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Elizabeth Anscombe: Faithful and Fearless
Written by Elizabeth Drummond Young, part of the Illustrious Women series.
Elizabeth Anscombe 1919 -2001 – a faithful philosopher, without fear or favour
How did a woman who called the President of the United States a murderer, protested outside abortion clinics, and thought that artificial contraception was wrong come to be considered one of analytic philosophy’s biggest stars? Anscombe could not be ignored, despite her sex and her Catholic faith. She was an unabashed Catholic convert from her early years, and when reading theology as a young girl uncovered philosophical problems which engaged her for the rest of her life. For example, she was fascinated by causation; what did it mean to say that there was a necessary connection between the cause and the event? She was still concerned about the subject when she came to deliver her Inaugural lecture as Professor of Philosophy at Cambridge in 1971, in which she asked the audience to reconsider that necessary connection which is assumed by so many philosophers.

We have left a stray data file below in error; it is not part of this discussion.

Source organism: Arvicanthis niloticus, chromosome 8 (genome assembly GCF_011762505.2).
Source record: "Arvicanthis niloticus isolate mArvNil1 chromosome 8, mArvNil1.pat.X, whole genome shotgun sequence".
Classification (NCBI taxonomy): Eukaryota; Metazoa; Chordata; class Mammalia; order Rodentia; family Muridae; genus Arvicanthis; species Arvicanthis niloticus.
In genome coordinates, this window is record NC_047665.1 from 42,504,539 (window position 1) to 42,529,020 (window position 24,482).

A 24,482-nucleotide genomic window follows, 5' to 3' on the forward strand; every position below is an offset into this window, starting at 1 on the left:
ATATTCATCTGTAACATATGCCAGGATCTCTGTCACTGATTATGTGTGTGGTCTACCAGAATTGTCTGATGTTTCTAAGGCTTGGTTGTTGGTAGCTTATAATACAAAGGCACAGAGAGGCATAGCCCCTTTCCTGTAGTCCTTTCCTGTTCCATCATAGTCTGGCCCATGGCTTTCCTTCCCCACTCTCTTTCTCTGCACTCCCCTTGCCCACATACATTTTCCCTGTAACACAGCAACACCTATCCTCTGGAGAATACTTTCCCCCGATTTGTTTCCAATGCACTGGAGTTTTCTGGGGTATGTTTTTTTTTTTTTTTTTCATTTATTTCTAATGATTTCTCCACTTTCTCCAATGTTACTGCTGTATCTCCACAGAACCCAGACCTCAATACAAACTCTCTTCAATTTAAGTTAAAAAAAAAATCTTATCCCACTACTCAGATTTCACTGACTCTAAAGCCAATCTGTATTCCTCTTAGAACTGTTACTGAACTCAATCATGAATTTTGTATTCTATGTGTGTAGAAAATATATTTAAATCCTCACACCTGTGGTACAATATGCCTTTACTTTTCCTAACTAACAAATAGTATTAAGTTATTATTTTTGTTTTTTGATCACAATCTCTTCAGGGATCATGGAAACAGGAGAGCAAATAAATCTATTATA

Anscombe’s philosophy might seem to have a bifurcated character; on the one hand there is her deep engagement with metaphysics and the philosophy of mind, as well as with the enigmatic work of Wittgenstein, and on the other, there are her forthright papers on applied ethics and religious topics, which leave the reader in no doubt as to her Catholic allegiance. She didn’t compartmentalize though, as some have suggested. Philosophy was her life. She was intensely, perpetually occupied with its problems, and she found a new way of examining those through the work of Ludwig Wittgenstein, who focussed on language as a way of ‘dissolving’ philosophical challenges. A close friend, he admired her challenging and original thinking (she was no mere docile disciple). She became his executor and translator of his work and her translation and commentaries on his work have allowed it to flourish, and even to impact modern theology.